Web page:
Traditional human resource departments – those that are transactional in their approach – are like the once popular MD 80 airplane – inefficient and out of step with the times.
What was once the transformational darling of airlines chasing efficiency in the 1980s – one less engine and one less crew member in the cockpit – is now considered a fuel guzzling asset that customers hate and airlines cannot operate profitably. If your HR is more about administering benefit plans, overseeing employment, producing the employee newsletter and warehousing records, it is out of step with the times.
Businesses that are not looking at the HR operations with a transformational eye run the risk of losing an important competitive edge, especially if they actually believe their annual reports, that “our employees are our most important asset.”
[Tweet “What is the difference between transactional and transformational human resources?”]
There are a number of characteristics but the most important are:
Let me explain why I think these are critical. They are tied, in one way or another, to recruiting.
Best-In-Class Recruiting – Last week, on Monday and Wednesday, I addressed this function so I am not going to waste time and space repeating. If you missed those posts, click the Monday and Wednesday links. Let me add a couple of thoughts, though.
First, good enough is not good enough.
[Tweet “The goal is to hire people who believe in what the organization believes.”]
The goal is not to hire people because they need a job and you have an open position. The goal is to hire people who believe in what the organization believes. That starts with the CEO.
One client makes all applicants watch a video from the CEO on the organization’s culture. He clearly, and passionately, describes the culture, explains why the organization’s vision and values are so important and then, with enormous candor, tells the applicant that if they cannot buy in to those values and will not try every day to practice them, they cannot work there. If they do not fulfill their commitment, he adds, they will not stay.
[Tweet “Onboarding is NOT employee orientation.”]
Onboarding – First, lets clear the air. Onboarding is NOT employee orientation. The typical employee orientation is where you go to learn all the ways you can lose your job – that is to say to be told the rules and regulations. That stuff is important, but so much of what is covered in these one, two or three day marathons, can be handled in advance of the employee’s first day. A lot of it is transactional.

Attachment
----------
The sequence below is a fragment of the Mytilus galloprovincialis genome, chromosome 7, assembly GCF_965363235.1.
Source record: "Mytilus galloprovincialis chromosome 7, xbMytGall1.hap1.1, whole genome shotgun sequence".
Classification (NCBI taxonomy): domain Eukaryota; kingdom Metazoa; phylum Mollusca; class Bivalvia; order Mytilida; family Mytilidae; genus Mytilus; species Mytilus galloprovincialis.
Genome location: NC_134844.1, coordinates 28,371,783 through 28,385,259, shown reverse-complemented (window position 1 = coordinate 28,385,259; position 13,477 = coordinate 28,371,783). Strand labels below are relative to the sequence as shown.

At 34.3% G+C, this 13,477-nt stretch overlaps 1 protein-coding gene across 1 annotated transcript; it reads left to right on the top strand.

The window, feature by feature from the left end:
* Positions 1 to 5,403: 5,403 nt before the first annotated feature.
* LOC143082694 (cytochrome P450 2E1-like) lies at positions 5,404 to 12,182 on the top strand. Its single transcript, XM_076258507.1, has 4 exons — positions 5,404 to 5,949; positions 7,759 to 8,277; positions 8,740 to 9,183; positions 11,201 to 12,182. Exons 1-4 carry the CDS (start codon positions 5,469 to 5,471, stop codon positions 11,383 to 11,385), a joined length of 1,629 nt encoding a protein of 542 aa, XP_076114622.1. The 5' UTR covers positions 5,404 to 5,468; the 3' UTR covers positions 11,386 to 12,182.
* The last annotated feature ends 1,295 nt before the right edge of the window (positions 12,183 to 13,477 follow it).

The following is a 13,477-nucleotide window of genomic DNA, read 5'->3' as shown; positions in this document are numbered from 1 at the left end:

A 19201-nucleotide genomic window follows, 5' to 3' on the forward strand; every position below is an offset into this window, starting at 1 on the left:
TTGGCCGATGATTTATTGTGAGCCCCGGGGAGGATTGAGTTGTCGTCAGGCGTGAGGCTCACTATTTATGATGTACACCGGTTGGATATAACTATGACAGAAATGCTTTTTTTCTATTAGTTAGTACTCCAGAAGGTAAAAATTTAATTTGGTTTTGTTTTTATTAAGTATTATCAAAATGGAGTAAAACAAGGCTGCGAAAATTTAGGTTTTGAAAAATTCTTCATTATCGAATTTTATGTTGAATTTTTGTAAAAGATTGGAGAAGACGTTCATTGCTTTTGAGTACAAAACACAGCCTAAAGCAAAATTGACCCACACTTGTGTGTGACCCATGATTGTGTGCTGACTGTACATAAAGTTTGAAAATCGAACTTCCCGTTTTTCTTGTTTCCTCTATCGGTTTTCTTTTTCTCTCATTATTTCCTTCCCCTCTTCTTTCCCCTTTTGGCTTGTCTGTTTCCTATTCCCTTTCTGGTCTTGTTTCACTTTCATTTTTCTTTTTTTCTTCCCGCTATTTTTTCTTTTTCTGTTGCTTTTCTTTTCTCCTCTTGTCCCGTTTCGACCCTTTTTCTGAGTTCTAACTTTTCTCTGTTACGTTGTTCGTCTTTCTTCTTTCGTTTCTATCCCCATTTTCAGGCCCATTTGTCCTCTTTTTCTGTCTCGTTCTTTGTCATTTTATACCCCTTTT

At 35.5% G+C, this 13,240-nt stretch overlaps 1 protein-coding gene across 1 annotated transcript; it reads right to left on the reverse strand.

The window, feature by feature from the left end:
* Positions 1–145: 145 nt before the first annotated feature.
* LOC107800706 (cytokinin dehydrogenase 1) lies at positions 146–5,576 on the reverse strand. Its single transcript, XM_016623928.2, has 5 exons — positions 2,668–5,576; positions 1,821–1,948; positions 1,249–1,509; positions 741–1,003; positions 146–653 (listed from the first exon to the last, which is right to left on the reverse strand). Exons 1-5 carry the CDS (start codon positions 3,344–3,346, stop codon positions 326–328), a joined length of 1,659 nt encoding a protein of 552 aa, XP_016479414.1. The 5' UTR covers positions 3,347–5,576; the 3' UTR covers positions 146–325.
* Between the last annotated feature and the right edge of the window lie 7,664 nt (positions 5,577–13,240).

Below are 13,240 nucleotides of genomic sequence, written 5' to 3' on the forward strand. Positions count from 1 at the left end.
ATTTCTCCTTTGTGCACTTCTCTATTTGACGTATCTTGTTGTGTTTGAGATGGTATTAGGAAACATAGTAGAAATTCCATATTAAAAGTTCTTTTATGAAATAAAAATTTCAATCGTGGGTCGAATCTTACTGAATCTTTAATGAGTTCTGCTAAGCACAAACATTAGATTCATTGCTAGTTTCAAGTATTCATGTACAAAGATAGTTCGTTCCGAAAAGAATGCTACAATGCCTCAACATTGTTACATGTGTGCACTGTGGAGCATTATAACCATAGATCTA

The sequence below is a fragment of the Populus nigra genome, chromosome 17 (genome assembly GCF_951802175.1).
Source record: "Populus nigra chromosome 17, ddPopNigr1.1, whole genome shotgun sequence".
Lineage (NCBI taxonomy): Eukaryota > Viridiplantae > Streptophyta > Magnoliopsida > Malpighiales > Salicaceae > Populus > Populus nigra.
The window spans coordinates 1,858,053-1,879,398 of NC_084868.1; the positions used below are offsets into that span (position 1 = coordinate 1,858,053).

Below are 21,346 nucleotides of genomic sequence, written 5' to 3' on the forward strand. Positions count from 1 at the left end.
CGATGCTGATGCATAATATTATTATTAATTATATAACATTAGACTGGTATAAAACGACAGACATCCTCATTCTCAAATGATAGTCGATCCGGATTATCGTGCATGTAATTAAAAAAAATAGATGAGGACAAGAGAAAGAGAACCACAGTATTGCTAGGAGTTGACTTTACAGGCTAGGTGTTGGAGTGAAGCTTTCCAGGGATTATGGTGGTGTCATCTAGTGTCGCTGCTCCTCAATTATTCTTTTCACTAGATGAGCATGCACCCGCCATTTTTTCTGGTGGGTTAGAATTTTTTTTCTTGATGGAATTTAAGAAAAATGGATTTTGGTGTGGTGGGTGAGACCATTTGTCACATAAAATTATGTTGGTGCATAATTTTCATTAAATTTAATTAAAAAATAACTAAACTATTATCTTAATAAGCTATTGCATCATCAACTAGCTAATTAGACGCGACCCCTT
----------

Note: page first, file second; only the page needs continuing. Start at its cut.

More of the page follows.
[Tweet “Onboarding begins –should begin – before the recruitment process is initiated.”]
Onboarding begins –should begin – before the recruitment process is initiated. It focuses on what the job will be about, what the performance expectations are and how they will integrate with the other managers and/or executives.
Onboarding activities should be carried through the whole of the recruitment process, reinforcing how the organization values people by how they are treated. By the way, if you use outside firms to help in recruitment, you must insist that they replicate your values during their recruiting process.
Top talent will not be keen to work for a company that begins the abuse during the recruitment phase. Chief complaint among candidates: poor communication.
When the candidate is selected, they should be assigned a Navigator who will be responsible for ensuring there is a smooth transition – questions are answered, values reinforced, etc. The Navigator should stay with the new manager or executive for up to six months.
Employee Engagement – This, too, begins with the start of recruiting and must be integrated with Onboarding. Author Simon Sinek says hiring people just because they can do a job means, in reality, it is all about the paycheck. “But if you hire people who believe in what you believe, they will work with blood, sweat and tears.” You have to engage candidates to ensure you are attracting the best and the brightest, and this must continue forever, to keep them.
[Tweet “If you’re not investing in your team you can’t hope to sustain a high level of performance.”]
Team Development – If you are not investing in your team, providing them with knowledge and skills that will help them grow, you cannot possibly hope to achieve and sustain a high level of performance.
Yes, times are tough. Yes, you have to squeeze out unnecessary costs, but if you consider employee development as an expense that is not necessary, that you cannot afford, then your organization will face even darker days ahead.
[Tweet “Leaders make tough choices. Successful leaders make the right choices.”]
Leaders make tough choices. Successful leaders make the right choices.
© 2019 John Gregory Self